Thursday, May 8, 2014

Maps and work

Maps. I've always quite liked staring at them, and get to do that quite a lot at work. I'm supposed to be focusing on pipes and nodes, but it's hard not be distracted by roads and buildings. As well as digital maps, I sometimes get to look at physical plans that were drawn in the sixties and have been added to over the years; the distances on the plans are now a mish-mash of feet and metres, and luckily I'm conversant in both. For all my enthusiasm for maps (I'd like to get an old map to put on my wall) I don't think I'm especially good at reading them.

Work is going OK for now. On Monday morning I attended a meeting chaired by the head of department, the swarthy bloke who spoke French in my second interview and has a tan that you can't naturally acquire in Wellington. It was an hour and a quarter of high-level conceptual stuff; I couldn't see how any of it pertained to me. A woman in my team (she's been there a while) complained that nothing in the meeting was of relevance to her.

My background ("he's an actuary") has come up quite a bit. I was never actually an actuary and it's years since I last did anything remotely actuarial. The last exam I passed was in 2008 and it feels longer ago than that. I really wish they'd quit using that A-word.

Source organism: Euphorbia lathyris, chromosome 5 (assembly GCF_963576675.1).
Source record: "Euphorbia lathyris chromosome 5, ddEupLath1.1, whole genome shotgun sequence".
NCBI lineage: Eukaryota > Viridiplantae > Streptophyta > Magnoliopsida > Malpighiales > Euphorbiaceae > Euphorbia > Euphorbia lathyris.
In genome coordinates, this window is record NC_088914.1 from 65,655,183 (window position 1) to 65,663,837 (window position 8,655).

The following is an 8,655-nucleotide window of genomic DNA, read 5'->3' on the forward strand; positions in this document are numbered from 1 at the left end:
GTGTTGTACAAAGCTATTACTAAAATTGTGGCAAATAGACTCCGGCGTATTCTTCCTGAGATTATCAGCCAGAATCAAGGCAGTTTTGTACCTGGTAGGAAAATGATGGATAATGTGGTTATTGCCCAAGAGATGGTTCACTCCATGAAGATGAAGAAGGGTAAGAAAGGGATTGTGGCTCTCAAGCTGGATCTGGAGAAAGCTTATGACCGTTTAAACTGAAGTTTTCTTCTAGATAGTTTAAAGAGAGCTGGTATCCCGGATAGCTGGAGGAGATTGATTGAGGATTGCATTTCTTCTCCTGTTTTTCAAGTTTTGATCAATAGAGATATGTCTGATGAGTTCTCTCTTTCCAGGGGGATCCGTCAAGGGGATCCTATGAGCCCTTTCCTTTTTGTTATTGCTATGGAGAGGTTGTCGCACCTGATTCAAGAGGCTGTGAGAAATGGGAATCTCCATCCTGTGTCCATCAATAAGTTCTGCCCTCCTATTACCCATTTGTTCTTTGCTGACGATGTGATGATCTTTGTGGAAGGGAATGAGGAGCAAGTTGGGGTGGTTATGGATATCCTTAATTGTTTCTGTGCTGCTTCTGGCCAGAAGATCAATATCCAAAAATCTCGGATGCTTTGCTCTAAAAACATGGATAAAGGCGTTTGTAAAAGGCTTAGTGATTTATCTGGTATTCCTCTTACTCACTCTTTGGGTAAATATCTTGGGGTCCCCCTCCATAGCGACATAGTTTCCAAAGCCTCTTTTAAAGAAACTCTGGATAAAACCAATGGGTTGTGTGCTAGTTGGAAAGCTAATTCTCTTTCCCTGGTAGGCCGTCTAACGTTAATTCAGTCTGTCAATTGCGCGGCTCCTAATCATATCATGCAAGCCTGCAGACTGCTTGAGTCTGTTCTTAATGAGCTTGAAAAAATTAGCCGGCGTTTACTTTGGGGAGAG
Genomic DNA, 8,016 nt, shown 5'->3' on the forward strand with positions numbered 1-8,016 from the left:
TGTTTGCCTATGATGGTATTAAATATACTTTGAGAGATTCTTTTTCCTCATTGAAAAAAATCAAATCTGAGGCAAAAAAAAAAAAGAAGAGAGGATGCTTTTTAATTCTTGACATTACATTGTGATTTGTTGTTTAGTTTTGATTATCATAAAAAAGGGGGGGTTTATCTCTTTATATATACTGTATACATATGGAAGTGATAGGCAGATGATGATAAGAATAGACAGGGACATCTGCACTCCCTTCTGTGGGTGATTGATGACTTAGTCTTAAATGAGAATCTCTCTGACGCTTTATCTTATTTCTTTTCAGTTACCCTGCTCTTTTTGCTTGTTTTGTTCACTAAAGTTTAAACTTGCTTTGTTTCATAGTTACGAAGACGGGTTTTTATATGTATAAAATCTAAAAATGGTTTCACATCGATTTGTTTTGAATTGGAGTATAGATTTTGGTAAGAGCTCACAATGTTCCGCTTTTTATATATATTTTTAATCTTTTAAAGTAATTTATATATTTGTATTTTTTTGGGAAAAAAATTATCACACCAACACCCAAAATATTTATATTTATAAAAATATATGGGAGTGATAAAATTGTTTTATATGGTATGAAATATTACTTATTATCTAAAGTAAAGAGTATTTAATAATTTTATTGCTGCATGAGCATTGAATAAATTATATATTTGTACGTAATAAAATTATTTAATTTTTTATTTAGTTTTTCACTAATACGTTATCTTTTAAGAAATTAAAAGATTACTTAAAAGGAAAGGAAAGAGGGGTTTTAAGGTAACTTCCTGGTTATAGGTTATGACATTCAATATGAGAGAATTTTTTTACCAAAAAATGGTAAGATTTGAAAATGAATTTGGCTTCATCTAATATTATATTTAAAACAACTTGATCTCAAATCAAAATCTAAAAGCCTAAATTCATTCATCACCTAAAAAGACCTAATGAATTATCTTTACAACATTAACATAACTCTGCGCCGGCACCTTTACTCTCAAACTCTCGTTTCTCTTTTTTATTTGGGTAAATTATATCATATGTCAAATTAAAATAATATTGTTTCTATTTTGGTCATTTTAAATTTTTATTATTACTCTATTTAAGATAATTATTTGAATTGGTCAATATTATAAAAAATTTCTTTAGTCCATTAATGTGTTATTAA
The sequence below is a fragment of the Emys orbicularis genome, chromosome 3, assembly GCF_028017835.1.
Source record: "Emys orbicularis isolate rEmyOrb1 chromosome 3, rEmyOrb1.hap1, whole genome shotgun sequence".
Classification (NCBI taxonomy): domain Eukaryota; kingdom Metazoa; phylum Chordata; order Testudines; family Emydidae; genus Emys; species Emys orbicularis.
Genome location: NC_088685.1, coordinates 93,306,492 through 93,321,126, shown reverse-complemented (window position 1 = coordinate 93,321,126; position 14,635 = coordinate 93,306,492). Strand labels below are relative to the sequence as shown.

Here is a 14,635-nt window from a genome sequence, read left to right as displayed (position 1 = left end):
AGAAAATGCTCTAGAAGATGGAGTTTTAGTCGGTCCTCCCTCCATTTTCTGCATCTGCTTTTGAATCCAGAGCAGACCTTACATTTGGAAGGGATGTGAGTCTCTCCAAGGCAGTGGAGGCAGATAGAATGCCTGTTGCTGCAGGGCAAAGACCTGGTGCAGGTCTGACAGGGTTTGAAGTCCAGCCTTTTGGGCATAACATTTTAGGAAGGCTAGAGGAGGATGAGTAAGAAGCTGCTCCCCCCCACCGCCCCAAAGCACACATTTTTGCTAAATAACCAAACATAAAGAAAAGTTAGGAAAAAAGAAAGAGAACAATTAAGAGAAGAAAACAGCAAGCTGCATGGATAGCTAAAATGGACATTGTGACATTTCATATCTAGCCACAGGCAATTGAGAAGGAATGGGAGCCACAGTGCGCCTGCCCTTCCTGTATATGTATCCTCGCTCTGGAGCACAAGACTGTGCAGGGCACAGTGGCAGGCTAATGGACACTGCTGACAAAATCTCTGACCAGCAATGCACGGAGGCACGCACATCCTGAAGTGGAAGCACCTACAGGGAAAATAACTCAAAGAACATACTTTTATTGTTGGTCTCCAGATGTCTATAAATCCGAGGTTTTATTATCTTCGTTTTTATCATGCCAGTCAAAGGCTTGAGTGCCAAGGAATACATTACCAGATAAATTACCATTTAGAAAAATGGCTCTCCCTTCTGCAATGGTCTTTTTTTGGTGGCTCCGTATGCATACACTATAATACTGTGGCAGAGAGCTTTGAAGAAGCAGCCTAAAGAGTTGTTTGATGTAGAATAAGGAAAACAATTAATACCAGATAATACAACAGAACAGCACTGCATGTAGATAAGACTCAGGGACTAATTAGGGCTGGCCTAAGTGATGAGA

Councils are notorious for their inefficiency and I've already seen several pieces of evidence that Wellington is no different. Less work seems to get done than people say gets done. Yesterday they needed to get Push and Pull door stickers and they had to be authenticated or some such bollocks. I suggested that someone visit the $2 shop.

Despite the new job, I still feel that I'm drifting through life (at best) with no maps or plans.

I called Birmingham's last-gasp draw a "great escape" because it kept them in the division, but really for those who follow football, it is one big escape, win, lose or draw. I get that need for escapism - I certainly have it myself. Football also gives you a sense of identity, something I've always struggled with.

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